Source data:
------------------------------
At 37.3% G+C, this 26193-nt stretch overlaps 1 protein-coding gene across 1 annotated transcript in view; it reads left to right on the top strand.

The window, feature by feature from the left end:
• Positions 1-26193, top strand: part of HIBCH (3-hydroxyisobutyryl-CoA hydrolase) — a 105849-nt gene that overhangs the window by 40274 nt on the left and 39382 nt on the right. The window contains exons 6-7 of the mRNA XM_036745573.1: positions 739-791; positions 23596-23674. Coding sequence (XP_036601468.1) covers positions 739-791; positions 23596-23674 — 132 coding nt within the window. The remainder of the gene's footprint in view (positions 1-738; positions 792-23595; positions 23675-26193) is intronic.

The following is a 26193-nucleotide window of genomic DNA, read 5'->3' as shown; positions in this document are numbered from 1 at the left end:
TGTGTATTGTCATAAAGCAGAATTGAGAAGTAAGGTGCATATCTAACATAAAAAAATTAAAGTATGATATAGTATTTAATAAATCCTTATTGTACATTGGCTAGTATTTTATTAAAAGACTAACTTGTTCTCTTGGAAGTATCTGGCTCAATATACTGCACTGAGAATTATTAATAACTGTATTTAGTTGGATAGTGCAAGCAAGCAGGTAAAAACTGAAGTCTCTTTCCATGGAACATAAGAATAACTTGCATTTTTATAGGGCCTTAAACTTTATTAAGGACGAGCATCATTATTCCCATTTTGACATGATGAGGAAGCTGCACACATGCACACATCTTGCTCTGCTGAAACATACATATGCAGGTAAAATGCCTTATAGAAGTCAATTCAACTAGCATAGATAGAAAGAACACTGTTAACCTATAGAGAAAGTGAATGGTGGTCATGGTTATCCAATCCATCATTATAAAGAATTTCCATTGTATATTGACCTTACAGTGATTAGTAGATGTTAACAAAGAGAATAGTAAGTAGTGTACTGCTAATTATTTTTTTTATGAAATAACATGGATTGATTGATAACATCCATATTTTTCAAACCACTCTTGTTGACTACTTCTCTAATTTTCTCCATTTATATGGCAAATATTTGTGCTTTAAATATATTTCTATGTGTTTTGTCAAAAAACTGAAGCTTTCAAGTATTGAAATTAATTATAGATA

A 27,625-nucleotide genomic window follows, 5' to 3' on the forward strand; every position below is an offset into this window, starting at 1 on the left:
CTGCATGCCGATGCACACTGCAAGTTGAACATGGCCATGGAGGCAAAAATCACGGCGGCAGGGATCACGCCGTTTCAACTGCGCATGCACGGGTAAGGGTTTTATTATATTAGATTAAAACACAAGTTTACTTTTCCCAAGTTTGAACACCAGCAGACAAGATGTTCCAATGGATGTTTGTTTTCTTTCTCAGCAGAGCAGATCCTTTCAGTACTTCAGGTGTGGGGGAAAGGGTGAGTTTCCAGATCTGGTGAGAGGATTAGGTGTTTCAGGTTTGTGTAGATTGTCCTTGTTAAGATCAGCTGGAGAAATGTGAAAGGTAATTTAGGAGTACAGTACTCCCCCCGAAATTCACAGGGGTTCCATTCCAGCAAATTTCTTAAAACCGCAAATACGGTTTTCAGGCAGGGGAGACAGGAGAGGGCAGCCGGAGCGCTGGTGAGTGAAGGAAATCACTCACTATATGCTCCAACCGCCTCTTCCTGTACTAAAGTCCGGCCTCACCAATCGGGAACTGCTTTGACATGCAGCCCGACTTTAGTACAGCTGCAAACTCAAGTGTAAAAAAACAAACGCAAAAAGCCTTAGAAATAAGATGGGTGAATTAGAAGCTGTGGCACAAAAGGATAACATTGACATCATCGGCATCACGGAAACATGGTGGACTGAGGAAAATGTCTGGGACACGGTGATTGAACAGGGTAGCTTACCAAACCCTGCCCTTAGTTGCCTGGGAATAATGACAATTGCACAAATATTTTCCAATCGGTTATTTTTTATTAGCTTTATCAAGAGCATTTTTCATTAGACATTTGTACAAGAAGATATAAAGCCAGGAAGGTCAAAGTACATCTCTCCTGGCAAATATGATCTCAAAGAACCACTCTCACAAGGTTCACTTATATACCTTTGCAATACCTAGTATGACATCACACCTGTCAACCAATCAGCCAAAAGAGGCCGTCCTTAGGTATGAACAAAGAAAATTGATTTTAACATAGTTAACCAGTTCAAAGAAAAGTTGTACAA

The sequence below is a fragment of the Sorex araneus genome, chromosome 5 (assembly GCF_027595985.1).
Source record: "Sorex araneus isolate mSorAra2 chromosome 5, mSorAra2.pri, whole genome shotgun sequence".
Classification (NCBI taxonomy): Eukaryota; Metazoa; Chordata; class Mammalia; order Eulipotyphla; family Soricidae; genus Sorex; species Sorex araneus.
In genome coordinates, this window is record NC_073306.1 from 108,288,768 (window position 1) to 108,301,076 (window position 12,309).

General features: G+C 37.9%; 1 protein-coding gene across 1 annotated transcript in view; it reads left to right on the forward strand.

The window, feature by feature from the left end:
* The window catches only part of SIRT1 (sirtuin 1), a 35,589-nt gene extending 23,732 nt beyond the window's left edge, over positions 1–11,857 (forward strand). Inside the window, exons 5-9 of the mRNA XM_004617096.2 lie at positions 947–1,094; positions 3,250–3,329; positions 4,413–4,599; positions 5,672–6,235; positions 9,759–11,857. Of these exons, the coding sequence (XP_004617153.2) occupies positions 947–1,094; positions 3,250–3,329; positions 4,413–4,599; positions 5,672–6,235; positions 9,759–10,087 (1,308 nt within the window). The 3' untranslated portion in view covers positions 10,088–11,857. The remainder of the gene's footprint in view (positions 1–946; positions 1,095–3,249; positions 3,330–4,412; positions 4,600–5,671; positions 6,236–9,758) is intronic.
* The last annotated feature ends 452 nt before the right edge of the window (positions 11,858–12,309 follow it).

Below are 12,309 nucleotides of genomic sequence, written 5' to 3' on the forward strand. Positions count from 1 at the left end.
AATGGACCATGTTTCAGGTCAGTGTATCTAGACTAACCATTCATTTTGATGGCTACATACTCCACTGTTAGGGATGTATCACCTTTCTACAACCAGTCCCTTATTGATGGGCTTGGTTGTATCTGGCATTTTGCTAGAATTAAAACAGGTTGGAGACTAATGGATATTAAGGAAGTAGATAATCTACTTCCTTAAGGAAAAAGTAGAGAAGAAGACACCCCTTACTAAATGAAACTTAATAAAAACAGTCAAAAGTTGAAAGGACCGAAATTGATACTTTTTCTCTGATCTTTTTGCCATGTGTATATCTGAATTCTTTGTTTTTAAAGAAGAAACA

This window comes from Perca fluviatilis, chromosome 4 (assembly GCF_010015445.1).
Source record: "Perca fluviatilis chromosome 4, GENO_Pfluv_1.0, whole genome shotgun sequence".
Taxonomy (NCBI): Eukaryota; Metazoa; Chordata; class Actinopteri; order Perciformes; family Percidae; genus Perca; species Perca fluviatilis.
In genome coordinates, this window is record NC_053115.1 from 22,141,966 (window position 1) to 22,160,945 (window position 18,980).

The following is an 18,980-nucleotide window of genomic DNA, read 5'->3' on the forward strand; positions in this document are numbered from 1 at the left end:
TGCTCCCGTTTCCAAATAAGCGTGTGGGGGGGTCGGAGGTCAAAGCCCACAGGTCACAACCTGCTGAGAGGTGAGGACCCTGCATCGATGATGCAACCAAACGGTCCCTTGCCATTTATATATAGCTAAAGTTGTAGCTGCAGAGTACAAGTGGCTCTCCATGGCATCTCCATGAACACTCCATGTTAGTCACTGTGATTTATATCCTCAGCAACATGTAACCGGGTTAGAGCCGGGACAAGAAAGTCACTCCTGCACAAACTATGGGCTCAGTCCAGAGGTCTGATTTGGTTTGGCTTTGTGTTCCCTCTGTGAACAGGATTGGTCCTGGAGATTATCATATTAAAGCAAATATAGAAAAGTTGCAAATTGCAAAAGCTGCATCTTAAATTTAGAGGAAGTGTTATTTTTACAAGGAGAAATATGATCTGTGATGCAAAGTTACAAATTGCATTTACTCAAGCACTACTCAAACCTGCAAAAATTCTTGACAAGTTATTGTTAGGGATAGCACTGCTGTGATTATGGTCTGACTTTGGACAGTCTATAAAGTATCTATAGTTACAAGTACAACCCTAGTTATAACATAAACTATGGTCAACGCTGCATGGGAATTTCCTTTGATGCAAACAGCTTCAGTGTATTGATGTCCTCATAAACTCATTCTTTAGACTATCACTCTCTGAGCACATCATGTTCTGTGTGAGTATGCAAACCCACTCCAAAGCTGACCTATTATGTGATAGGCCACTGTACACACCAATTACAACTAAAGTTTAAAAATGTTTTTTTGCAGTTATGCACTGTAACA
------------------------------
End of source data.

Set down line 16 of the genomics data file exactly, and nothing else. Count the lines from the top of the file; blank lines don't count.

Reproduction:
Below are 12,309 nucleotides of genomic sequence, written 5' to 3' on the forward strand. Positions count from 1 at the left end.